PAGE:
Fluid dynamics and atherosclerosis development in the human thoracic aorta: a transesophageal echocardiographic evaluation of protruding aortic plaque distribution and motion

A Tenenbaum, M Motro, I Shapira, M S Feinberg, E Schwammenthal, A Pines, Z Vered, E Z Fisman
Journal of Medicine 2000, 31 (1-2): 63-76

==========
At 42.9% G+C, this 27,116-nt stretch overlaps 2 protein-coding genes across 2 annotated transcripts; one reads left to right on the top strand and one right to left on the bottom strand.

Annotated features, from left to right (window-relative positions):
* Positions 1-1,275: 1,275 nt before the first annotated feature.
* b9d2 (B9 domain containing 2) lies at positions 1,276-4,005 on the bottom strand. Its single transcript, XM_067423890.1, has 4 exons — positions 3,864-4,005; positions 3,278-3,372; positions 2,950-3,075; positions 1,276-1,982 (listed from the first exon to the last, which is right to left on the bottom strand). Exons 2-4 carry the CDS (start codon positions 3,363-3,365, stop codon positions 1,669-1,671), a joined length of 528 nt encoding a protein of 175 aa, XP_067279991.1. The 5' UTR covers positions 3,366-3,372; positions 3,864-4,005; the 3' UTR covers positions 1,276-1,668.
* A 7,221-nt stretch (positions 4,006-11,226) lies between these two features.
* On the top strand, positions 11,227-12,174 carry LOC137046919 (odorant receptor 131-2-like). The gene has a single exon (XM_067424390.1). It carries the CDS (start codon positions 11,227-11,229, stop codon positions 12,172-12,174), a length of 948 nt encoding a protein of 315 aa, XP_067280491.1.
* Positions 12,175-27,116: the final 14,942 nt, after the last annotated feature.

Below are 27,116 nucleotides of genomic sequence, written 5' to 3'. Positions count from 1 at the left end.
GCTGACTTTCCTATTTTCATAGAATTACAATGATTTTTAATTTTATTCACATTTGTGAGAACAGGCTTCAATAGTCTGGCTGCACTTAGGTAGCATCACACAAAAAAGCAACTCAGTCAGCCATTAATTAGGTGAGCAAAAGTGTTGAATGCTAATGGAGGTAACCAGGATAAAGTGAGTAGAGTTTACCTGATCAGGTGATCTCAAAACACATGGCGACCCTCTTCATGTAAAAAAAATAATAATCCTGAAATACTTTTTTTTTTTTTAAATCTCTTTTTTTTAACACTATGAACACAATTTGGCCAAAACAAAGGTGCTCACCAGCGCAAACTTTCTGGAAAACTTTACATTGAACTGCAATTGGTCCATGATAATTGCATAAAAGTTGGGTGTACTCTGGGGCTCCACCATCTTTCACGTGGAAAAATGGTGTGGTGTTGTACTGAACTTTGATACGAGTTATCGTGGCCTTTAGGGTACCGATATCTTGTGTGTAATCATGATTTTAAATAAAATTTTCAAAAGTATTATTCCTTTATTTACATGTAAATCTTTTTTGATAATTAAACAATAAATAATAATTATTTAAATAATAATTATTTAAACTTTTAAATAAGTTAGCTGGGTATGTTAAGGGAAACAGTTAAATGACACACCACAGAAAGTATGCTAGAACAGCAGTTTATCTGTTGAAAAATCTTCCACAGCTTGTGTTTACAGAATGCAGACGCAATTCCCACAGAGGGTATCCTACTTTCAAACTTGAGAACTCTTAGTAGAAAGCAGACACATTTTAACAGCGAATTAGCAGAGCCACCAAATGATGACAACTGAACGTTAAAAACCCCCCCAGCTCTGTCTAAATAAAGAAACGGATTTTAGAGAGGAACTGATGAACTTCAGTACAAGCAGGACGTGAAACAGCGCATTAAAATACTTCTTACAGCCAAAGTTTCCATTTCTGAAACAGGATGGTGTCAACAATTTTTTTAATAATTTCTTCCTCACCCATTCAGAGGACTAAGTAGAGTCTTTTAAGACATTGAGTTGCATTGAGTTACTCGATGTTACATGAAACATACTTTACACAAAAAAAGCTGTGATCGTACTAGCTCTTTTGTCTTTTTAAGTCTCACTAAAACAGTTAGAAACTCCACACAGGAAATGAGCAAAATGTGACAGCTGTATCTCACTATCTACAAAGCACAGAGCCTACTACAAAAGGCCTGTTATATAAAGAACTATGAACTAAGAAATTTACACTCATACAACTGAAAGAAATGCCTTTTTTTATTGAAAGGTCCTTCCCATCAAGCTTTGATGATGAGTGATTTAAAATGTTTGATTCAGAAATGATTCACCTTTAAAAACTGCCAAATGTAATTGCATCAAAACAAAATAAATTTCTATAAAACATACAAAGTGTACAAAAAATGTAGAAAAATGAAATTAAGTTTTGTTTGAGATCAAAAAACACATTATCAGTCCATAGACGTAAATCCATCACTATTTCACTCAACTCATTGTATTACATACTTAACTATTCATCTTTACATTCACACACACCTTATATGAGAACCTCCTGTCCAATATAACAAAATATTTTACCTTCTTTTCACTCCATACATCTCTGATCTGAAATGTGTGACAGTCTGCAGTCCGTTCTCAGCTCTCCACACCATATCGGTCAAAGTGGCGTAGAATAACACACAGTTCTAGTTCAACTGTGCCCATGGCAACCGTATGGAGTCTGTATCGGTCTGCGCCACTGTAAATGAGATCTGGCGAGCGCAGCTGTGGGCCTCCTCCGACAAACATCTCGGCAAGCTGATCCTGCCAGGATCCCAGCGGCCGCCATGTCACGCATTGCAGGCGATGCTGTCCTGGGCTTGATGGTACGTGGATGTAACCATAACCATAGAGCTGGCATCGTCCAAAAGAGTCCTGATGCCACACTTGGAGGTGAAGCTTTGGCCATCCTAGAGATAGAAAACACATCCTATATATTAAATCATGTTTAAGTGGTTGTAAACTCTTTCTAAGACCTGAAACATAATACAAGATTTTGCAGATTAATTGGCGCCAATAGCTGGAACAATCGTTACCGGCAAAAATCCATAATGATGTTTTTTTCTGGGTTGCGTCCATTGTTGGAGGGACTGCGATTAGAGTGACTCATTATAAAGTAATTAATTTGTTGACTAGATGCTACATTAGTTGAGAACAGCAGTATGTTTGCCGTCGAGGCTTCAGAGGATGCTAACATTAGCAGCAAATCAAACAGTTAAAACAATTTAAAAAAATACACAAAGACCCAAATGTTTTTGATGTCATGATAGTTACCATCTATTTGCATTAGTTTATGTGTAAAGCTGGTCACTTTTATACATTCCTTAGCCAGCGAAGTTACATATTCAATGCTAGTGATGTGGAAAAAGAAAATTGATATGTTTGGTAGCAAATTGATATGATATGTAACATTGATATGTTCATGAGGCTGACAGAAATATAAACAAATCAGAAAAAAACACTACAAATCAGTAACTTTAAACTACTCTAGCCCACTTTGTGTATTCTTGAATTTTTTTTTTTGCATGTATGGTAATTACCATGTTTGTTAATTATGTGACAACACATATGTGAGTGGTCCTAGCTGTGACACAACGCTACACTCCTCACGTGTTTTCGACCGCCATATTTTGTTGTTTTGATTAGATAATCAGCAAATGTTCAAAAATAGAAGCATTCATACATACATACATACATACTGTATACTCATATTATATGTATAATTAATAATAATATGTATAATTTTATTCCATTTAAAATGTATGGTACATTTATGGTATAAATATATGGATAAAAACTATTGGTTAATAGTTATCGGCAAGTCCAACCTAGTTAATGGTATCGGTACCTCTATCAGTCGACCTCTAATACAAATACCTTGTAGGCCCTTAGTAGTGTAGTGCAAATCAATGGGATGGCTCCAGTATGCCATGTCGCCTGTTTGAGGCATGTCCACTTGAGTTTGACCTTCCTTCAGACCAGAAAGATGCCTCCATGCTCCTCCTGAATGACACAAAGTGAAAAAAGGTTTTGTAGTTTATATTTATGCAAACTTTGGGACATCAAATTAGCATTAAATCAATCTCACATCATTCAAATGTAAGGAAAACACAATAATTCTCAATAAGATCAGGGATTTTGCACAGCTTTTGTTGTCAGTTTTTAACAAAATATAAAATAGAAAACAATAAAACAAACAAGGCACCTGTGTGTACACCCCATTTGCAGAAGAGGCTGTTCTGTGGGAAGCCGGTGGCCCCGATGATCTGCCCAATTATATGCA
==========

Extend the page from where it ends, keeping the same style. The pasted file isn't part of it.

The pathogeneses of atherosclerosis in the thoracic aorta is heterogeneous and still incompletely elucidated. Protruding aortic plaques (PAP), reliable markers of atherosclerosis development and extension, could be easily identified by transesophageal echocardiography (TEE). A close relation between atherosclerosis development in the thoracic aorta, stroke and peripheral emboli were established. The purpose of this study was to use PAP distribution and motion on TEE to characterize atherogenesis in the human thoracic aorta. Out of 569 consecutive patients (age range 18-83 years), 108 were referred for TEE to evaluate recent embolism (Group I). The remaining 461 patients were referred for TEE for reasons unrelated to embolism (Group II). The plaque thickness was measured perpendicularly to the aortic wall. In the subgroup of patients with multiple mobile lesions, multiple vortices were suggested to be present when simultaneous rotations in different directions were found. The presence of a fixed PAP was associated with a statistically significant, albeit moderate, increase in the risk for embolism (adjusted odds ratio 4.1). The presence of mobile lesions was linked to an abrupt augmentation in this risk (adjusted odds ratio 30.1). Among the 35 patients in Group I there were 69 PAP: 8 (12%) in the ascending, 28 (41%) in the arch and 33 (48%) in the descending aorta. A total of 34 mobile lesions was detected: 1 (one patient) in the ascending aorta, 15 (10 patients) in the arch and 18 (11 patients) in the descending aorta. There was no significant difference between the arch and the descending aorta regarding the frequency of the plaques in these regions, whereas the ascending aorta presented the lowest prevalence for atheromatosis. Diastolic retrograde and rotational flows were observed in all patients. There were 16 multiple mobile PAP in 6 patients: in all these cases simultaneous rotations of mobile aortic plaques (MAP) in different directions (highly suggestive for the presence of multiple vortices and significant flow instability) were found in the arch and the descending but not the ascending aorta. Protruding aortic plaques and signs of relative aortic flow instability (presence of vortices) are mainly observed in the human arch and in the descending aorta, whereas the ascending aorta presented the lowest prevalence for atheromatosis. This issue may have significant implications in the study of atherosclerosis development in the human thoracic aorta and the pathogeneses of embolic events.

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